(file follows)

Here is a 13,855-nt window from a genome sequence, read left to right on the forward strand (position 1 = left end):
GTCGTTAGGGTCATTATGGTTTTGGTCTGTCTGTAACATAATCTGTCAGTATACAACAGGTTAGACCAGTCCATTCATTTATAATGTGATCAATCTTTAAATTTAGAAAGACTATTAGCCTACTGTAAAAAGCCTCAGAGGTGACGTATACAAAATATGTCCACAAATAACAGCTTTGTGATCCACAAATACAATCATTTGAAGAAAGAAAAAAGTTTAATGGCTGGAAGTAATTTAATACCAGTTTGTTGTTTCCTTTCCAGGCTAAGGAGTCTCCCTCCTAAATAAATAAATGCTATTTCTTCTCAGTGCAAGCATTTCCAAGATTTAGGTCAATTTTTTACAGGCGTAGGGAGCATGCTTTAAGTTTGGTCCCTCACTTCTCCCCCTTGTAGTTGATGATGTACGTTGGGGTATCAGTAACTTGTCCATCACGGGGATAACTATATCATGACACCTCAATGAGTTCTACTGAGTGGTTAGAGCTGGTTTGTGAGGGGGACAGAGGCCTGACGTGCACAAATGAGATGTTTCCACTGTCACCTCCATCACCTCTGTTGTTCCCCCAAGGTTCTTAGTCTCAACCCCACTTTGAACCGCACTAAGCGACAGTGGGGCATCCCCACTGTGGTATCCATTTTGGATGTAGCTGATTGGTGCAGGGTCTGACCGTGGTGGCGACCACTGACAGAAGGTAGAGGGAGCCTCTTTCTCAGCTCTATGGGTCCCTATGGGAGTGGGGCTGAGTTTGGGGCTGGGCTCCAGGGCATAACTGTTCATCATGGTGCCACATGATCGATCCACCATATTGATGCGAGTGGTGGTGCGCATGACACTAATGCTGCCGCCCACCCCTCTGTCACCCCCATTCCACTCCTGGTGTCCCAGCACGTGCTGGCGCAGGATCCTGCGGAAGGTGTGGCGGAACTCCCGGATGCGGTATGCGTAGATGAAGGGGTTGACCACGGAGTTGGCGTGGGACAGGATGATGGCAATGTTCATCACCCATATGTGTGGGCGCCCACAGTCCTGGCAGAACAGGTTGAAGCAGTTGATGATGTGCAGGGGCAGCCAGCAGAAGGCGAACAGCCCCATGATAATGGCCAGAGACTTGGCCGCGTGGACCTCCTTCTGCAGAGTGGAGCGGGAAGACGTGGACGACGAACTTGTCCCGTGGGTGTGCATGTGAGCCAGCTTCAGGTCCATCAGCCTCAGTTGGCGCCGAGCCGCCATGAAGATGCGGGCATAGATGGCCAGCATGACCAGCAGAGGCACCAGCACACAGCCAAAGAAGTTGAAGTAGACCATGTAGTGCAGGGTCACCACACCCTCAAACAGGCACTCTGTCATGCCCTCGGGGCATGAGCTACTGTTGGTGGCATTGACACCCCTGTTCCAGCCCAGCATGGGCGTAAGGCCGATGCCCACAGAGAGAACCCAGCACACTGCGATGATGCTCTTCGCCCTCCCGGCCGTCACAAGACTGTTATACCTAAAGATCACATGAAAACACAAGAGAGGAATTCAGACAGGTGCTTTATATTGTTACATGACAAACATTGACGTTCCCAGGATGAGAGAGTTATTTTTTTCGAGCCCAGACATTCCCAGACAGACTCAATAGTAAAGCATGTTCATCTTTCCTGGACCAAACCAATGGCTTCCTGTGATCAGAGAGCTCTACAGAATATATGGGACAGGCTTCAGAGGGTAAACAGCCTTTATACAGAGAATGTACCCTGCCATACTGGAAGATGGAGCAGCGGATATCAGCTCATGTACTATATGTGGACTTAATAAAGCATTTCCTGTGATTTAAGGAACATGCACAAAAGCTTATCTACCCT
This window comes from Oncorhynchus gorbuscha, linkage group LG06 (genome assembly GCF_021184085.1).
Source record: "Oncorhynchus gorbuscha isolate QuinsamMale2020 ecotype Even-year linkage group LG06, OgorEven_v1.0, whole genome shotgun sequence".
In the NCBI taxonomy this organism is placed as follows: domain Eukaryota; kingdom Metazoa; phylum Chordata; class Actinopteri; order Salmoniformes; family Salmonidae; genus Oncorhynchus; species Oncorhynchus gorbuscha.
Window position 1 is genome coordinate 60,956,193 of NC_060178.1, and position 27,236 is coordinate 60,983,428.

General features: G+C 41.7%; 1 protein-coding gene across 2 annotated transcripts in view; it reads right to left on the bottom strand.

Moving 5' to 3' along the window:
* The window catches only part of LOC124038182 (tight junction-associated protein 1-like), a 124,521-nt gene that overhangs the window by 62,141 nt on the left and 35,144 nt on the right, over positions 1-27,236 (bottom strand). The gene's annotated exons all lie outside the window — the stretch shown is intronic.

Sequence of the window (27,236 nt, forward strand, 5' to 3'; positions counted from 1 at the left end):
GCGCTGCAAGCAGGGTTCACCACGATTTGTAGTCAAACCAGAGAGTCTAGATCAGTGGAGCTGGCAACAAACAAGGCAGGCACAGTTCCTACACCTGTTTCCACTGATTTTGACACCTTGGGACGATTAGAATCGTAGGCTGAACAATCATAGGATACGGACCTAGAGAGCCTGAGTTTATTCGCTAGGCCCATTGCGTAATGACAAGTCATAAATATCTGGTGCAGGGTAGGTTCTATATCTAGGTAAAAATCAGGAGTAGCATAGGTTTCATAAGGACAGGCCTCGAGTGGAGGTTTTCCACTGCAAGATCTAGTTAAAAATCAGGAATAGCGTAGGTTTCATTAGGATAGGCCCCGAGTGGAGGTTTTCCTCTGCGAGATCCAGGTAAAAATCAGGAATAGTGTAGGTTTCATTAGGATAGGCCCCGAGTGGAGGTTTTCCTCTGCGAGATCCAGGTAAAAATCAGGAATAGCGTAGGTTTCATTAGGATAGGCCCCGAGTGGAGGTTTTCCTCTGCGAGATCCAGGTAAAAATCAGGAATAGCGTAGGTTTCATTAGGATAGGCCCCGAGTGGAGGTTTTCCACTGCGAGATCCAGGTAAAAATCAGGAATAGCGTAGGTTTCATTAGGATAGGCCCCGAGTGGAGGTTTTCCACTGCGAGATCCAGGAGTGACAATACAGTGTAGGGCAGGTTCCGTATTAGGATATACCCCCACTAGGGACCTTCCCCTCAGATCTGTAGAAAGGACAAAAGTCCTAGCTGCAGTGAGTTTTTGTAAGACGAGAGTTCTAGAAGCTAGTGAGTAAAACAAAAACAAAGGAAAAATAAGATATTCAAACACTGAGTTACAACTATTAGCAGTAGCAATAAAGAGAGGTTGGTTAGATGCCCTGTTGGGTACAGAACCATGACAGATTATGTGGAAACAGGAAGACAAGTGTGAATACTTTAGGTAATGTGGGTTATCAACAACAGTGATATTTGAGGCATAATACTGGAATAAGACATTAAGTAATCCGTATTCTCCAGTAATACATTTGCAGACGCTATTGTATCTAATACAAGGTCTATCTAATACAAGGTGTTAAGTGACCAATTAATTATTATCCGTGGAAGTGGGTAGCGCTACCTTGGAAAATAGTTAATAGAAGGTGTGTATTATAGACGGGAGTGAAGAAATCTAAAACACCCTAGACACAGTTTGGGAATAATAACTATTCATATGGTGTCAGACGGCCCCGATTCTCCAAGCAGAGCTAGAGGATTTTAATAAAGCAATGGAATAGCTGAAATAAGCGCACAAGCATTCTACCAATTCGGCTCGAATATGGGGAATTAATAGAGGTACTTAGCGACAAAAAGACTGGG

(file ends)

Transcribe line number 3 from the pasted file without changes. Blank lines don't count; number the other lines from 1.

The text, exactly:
This window comes from Oncorhynchus gorbuscha, linkage group LG06 (genome assembly GCF_021184085.1).